How to deadhead petunias – and how often – to increase blooms

Get the most out of your summer blooms by learning how to deadhead petunias

hand deadheading red petunias in a pot
(Image credit: Future)

Learning how to deadhead petunias will encourage your plant to continue producing its beautiful flowers from early summer, right through until the first frost. 

Deadheading is simply the process of removing dead blooms from a living plant in order to encourage it to produce more flowers rather than turning the spent flowers into seeds.

Petunias are a favorite for hanging baskets, windowboxes and pots, and are one of the joys of the summer garden. Abundantly colorful, available in every shade from white and yellow through to red and pink and blues and purples. 

petunias growing in a window box from a balcony

(Image credit: Getty Images)

Petunias are the perfect flower for beginners as they're very easy to care for. 'All they require is full sun, regular feeding and deadheading. Allow them to dry out between waterings and avoid wetting the flowers or foliage,' advises PL's gardening expert Leigh Clapp.

As well as being a beautiful addition to the garden, petunias are also very useful. Petunias repel pests, particularly aphids, and also attract pollinators. For these reasons, they are particularly good companion plants for peppers.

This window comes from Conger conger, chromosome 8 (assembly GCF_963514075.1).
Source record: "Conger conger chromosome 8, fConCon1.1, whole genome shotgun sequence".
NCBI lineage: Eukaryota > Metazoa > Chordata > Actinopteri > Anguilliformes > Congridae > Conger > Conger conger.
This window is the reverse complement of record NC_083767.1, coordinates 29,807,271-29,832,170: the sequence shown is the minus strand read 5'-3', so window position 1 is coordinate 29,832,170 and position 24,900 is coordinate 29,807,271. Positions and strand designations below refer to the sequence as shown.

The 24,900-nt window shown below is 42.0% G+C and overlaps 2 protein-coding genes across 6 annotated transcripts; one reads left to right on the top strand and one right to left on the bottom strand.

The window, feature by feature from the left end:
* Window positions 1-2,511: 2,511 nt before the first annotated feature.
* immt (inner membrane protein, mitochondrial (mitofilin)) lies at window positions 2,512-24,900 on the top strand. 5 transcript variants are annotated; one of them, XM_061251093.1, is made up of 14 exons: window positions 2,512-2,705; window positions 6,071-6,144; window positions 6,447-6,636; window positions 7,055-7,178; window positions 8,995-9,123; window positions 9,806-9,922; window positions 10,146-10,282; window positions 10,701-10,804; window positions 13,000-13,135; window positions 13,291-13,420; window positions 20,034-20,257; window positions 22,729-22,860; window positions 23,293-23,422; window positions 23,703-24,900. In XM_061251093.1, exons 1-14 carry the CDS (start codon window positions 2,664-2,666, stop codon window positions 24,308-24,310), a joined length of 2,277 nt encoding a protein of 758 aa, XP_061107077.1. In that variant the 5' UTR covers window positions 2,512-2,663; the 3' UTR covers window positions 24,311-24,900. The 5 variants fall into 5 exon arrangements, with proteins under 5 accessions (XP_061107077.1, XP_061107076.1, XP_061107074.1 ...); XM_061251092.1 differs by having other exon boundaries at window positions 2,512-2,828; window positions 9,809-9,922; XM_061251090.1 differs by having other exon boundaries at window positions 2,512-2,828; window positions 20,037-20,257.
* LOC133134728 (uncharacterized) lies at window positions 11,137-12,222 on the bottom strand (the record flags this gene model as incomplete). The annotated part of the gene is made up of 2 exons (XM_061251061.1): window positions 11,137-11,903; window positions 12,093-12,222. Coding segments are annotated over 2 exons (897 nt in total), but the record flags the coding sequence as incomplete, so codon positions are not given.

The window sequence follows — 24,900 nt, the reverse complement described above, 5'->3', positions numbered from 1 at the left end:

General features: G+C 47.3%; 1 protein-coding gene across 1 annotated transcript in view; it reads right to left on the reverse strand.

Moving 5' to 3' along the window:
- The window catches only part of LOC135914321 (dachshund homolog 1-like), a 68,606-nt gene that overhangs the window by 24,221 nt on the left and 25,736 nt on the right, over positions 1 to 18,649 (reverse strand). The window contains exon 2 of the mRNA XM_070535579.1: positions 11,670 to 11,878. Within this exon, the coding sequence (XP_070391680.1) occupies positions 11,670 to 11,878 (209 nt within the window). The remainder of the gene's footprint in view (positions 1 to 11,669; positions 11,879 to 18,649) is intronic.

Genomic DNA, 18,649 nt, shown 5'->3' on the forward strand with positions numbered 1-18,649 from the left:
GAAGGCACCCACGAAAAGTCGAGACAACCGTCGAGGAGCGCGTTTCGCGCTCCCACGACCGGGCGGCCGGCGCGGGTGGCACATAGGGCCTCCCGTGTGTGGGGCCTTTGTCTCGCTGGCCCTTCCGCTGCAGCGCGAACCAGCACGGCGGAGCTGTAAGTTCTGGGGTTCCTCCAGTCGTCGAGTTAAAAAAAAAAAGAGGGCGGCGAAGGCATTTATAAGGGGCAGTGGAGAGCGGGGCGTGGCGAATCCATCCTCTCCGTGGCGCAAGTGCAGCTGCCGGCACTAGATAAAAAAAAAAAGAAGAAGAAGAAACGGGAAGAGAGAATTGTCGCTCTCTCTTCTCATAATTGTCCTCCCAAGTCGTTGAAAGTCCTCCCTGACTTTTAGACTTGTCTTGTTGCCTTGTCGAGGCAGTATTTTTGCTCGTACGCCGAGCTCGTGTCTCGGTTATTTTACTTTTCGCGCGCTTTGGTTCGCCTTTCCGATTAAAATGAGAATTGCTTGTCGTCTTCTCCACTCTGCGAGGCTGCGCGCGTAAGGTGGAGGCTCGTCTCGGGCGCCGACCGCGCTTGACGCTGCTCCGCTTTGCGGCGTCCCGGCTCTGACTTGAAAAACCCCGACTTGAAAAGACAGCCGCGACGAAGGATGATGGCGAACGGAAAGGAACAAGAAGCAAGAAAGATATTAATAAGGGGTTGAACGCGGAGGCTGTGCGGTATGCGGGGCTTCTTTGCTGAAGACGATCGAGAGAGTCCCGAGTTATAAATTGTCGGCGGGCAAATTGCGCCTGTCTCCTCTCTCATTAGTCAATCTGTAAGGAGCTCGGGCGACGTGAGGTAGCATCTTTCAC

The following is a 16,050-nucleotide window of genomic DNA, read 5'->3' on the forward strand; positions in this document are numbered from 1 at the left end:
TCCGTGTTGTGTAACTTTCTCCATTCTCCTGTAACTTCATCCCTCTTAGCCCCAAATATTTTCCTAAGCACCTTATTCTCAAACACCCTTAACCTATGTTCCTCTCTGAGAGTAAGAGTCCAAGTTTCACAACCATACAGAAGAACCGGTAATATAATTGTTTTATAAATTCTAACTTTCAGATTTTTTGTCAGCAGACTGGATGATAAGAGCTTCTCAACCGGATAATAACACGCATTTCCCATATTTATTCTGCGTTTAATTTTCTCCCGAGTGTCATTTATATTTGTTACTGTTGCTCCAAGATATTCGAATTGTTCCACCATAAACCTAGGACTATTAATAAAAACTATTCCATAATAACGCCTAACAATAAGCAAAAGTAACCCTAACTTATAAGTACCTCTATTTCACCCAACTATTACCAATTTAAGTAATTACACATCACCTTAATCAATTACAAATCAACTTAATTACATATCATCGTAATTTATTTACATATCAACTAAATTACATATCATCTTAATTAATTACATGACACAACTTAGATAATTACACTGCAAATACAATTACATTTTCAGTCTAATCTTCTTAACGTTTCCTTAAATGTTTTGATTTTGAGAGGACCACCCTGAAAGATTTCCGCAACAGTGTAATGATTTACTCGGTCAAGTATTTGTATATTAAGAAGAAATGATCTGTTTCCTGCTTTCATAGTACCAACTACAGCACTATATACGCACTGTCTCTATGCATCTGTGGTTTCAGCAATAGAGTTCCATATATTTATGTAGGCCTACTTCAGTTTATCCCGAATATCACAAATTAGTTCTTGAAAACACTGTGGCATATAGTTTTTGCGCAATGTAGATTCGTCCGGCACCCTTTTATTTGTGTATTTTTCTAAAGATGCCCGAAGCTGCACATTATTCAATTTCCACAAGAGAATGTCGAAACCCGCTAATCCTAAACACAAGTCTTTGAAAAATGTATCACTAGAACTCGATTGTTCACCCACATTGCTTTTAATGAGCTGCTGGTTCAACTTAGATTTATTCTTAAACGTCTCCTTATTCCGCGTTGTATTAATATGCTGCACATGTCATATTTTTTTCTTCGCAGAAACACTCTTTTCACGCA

How to deadhead petunias: a step-by-step guide

By knowing how to deadhead petunias, you can keep your plant blooming and looking beautiful throughout the summer. It will also prevent your petunia from self-seeding and growing more flowers in unwanted areas of your garden.

Deadheading petunias is fairly straightforward once you know the essentials.

  1. Identify a dead petunia bloom. They will be limp and crumpled, some may even be brown and crispy depending on the weather and the amount of time long the flower has been left.
  2. Figure out where you pinch the petunias.The seed in the petunia is actually below the flower head, so you need to make sure you remove the seed as well as the petals. At the base of the flower is the sepal (it looks like little leaves) which previously encased the bud. You want to deadhead a little bit below these leaves.
  3. Having chosen your spot, there are two ways to remove the flower. Either use your thumb nail and forefinger to sever the stem cleanly or use secateurs, scissors or deadheading snips. Regardless of your method it should then fall away.
  4. Do not pull the head as this risks uprooting the plant and damaging other buds which will reduce the amount of flowers it produces and could even kill the plant.

hand deadheading red petunias in a pot

(Image credit: Future)

One of the main challenges of deadheading petunias, however, is their stickiness. 'One reason why petunias don't last longer in our gardens is because they're horrible to deadhead,' says Sue Sanderson from Thompson & Morgan. However, there are some varieties, such as Thompson & Morgan's 'Petunia 'Non-Stick Mixed' which has clean, mess-free flowers that make deadheading much more pleasant.'